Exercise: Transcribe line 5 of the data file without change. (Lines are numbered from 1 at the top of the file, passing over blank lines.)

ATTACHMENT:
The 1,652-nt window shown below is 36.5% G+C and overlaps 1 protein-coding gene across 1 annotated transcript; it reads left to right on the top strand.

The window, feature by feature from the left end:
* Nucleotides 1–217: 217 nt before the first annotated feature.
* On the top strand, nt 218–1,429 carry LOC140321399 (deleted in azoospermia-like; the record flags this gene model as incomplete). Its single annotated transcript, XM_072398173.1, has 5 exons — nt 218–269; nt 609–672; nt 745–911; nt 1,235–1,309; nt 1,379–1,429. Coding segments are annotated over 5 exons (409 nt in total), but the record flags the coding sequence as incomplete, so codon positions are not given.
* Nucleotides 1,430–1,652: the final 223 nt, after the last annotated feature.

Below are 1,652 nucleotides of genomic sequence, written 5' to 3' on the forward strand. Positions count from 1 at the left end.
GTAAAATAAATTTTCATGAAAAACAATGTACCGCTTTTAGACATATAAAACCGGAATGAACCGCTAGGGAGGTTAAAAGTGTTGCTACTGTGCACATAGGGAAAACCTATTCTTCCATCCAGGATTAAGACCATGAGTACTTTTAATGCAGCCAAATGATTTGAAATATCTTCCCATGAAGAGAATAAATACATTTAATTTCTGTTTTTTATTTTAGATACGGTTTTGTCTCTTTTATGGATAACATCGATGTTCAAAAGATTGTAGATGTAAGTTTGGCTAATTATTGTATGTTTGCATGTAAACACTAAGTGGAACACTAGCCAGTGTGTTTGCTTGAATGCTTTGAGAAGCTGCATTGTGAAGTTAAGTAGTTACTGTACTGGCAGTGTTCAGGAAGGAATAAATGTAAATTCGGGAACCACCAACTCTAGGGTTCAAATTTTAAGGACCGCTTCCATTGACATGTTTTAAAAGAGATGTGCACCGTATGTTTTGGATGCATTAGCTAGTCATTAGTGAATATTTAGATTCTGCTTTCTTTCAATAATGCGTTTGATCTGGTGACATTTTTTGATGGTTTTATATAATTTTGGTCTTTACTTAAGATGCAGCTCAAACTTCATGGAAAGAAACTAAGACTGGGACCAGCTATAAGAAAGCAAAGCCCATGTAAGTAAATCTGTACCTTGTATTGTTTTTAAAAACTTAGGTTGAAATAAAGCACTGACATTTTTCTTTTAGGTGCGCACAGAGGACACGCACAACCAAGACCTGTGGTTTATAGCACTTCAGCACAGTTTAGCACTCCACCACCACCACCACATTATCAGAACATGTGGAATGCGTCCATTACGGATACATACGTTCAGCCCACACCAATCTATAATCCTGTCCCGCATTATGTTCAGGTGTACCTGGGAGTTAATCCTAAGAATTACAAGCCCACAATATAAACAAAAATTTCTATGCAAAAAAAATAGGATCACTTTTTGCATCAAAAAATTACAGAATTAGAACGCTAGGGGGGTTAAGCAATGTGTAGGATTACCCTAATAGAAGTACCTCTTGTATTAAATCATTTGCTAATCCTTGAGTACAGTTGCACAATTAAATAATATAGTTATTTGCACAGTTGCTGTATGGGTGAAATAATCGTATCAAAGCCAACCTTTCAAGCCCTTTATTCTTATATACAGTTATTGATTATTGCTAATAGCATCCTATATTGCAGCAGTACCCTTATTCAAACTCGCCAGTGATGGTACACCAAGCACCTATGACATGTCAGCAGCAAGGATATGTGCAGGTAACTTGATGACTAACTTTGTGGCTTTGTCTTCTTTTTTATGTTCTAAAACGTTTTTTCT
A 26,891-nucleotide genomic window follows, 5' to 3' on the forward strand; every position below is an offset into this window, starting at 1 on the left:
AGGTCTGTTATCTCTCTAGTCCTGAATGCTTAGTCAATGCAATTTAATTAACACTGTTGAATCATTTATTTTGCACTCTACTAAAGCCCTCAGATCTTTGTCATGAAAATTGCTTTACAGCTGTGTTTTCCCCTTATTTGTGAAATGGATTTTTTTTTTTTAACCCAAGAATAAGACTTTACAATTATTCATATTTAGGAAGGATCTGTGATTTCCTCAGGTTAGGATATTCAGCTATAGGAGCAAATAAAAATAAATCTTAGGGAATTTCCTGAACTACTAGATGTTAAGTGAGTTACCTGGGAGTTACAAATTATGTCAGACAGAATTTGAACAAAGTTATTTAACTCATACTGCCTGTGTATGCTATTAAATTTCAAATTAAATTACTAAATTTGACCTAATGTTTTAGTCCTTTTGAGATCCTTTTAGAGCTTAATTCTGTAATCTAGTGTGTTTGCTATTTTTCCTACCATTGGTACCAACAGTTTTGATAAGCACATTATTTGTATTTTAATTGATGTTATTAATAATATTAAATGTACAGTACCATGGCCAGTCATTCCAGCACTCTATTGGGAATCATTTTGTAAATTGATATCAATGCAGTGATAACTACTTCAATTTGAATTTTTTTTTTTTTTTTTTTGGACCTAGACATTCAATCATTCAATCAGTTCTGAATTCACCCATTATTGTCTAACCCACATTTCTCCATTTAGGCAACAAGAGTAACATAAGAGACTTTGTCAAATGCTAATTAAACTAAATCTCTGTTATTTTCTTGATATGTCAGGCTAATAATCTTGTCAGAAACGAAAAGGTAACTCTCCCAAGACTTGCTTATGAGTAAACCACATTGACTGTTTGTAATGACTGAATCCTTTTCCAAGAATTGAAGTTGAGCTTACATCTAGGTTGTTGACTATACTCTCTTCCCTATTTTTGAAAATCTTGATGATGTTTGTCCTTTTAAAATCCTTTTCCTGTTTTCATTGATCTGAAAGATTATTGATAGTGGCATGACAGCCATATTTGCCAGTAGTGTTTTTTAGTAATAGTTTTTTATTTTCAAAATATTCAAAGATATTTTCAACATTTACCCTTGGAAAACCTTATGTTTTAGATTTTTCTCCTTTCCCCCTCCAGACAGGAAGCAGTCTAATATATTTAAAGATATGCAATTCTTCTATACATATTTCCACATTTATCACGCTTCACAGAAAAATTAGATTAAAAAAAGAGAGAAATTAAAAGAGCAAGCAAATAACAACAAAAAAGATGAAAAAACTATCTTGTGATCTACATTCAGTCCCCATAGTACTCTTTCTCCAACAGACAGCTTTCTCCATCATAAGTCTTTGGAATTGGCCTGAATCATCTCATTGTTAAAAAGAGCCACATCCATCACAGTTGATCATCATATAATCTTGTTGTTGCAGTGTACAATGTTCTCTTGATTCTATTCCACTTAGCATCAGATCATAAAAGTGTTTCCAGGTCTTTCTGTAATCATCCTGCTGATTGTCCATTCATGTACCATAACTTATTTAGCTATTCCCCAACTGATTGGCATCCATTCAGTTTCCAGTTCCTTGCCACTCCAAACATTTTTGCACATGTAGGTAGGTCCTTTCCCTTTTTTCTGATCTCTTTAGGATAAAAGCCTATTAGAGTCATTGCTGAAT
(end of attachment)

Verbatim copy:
* Nucleotides 1,430–1,652: the final 223 nt, after the last annotated feature.